History of West Australia/Henry Briggs
HENRY BRIGGS, J.P., M.L.C.
Photo by Nixon & Merrilees.
HENRY BRIGGS, J.P., M.L.C.
ACCORDING to Carlyle, a dominant force in every civilisation is the teaching class—priests and schoolmasters. The great mass of people in a nation must be taught those useful lessons which stimulate reason, and separate modern individuals from the primitive and hazy understanding of old time worshippers of mythology. The latter wandered idly over the face of the country, and knew not of the natural laws which caused the sky to cloud and open in great peals of thunder and dazzling lines of instantaneous light. They observed streams flow from the mountain sides, cereals spring into beneficent fruit, a great ball daily rise in the light east and set some hours later in the dark west, floods roar in resistless anger; and unseen winds passed them from the distant unknown, going to their homes in the equally dim yon, making trees to groan and creak, catching up rustling leaves, and tearing, and rolling, and lifting them hither and thither into the unseen. All these things betokened in their sight voices of the gods, some of divine anger, some of omnipotent approval. They were ignorant of all nature's eternal forces, and hence imputed them to greater beings or spirits which, inhabiting the air about them, constantly watched their every action. Did they pray for propitiation of their chief god, sometimes he acquiesced, and sometimes "their unavailing prayer great Jove refused, and tossed in empty air. The "red comet,"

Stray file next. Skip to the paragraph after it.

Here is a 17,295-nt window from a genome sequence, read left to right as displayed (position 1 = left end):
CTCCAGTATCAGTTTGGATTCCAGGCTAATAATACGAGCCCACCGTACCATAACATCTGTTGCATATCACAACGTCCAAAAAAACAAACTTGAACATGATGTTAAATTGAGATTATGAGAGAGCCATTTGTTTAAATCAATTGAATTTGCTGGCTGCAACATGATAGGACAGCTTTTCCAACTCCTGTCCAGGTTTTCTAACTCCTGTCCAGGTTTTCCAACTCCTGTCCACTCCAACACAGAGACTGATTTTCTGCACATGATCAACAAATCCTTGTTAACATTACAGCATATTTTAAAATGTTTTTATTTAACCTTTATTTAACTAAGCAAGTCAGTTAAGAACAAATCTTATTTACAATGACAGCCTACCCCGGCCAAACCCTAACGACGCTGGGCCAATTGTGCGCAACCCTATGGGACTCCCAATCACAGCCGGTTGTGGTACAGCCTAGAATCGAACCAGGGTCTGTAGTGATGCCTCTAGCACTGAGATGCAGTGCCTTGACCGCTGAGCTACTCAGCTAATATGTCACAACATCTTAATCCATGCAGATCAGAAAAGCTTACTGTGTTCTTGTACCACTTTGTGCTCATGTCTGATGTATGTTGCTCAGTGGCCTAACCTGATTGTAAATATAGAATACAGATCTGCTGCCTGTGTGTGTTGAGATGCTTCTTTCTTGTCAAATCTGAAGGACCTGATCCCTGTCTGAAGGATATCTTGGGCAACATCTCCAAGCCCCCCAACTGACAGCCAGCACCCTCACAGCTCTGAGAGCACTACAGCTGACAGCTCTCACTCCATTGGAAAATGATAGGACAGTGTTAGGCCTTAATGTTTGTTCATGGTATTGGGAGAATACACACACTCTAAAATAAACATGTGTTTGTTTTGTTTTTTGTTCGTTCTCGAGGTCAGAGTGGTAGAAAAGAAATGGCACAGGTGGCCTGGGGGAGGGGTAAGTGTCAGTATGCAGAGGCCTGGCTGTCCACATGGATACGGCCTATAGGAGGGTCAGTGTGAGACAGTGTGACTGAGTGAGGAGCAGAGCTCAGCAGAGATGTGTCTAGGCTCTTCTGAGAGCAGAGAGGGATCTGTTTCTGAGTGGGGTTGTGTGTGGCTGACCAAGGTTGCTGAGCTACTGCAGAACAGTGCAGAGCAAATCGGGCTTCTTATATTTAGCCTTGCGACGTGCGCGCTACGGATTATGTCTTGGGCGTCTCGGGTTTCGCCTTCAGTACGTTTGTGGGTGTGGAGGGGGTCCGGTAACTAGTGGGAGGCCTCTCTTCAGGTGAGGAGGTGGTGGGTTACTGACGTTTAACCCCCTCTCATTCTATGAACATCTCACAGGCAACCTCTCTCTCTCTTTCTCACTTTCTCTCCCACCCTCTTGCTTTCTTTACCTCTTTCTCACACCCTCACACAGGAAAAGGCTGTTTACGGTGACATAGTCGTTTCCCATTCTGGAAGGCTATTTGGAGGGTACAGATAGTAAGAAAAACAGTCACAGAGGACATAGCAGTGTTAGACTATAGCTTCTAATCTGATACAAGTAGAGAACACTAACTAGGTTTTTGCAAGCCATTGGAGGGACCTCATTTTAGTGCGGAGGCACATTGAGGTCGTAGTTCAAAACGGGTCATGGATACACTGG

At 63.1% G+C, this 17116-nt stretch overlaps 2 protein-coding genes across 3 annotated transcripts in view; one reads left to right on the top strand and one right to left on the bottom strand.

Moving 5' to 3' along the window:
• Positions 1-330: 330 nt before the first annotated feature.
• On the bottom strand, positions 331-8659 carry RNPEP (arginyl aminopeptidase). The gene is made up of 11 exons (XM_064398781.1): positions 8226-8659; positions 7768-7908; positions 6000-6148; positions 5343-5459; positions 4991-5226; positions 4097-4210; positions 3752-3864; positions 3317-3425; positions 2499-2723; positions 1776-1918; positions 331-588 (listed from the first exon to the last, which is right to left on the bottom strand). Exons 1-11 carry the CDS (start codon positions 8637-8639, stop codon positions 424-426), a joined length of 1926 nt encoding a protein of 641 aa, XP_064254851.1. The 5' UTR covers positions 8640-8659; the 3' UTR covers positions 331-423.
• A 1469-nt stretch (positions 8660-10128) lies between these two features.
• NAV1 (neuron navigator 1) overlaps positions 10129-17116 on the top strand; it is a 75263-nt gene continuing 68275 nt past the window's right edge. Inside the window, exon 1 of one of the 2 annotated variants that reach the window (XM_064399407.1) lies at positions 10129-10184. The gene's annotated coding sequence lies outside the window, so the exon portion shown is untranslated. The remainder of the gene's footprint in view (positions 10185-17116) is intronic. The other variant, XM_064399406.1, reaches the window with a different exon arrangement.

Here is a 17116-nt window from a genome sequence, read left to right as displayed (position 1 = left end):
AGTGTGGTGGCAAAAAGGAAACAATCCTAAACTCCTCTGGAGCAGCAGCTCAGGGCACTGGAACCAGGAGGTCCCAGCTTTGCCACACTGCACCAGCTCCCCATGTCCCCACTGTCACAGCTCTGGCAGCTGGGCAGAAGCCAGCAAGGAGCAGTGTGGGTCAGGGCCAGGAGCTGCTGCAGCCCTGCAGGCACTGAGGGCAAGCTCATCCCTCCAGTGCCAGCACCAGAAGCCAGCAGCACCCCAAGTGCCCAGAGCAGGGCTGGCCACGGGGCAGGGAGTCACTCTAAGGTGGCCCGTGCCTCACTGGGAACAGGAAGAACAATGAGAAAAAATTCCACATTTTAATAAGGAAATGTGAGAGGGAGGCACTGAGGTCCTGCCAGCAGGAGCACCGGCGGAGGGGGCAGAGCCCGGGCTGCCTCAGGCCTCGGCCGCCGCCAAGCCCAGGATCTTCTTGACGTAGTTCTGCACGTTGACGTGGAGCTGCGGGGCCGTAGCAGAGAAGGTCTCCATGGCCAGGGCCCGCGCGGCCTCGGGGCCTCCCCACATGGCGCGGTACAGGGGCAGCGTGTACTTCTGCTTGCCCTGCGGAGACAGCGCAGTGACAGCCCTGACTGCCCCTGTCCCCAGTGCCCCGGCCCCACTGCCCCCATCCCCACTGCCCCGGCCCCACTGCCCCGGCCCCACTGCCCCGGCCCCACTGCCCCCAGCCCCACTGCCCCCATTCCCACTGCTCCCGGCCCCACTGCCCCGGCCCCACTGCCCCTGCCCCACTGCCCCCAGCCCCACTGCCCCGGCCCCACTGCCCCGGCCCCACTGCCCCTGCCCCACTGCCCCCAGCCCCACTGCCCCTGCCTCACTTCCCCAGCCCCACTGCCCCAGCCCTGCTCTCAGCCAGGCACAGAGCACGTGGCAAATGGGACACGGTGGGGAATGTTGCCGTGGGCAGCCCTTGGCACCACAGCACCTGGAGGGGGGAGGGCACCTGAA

"A fatal sign to armies on the plain,
was to them an indication of retribution which gods in council had decided to mete out to their poor ignorant selves.
Even now, when we consider ourselves so widely wise, "we wretched mortals! lest in doubts below, but guess by rumour, and but boast we know," and therefore are as little children entering into youth with everything to learn. But our ancestors have learnt something, and our priests and schoolmasters impart that little to us. They prepare us with the information which places us on some equality with our fellows, and enables us to do battle with them in our daily routine.
Western Australia during its short history has felt the influence of the teaching class. Her sons, judging by their success in public affairs, have learnt lessons of wisdom from their masters, which have fitted them to cope with the general requirements of civilisation. Priests and schoolmasters have formed no inconsiderable force in her peoples, and their insinuating influence has been ever present. Mr. Henry Briggs, J.P., M.L.C., has for many years been quietly and effectively engaged in this colony in impressing on the receptive, mobile brain of youth sweet incipient knowledge. Recently he carried his useful work farther into the heart of the colony's interests in that gathering of senators—the Legislative Council.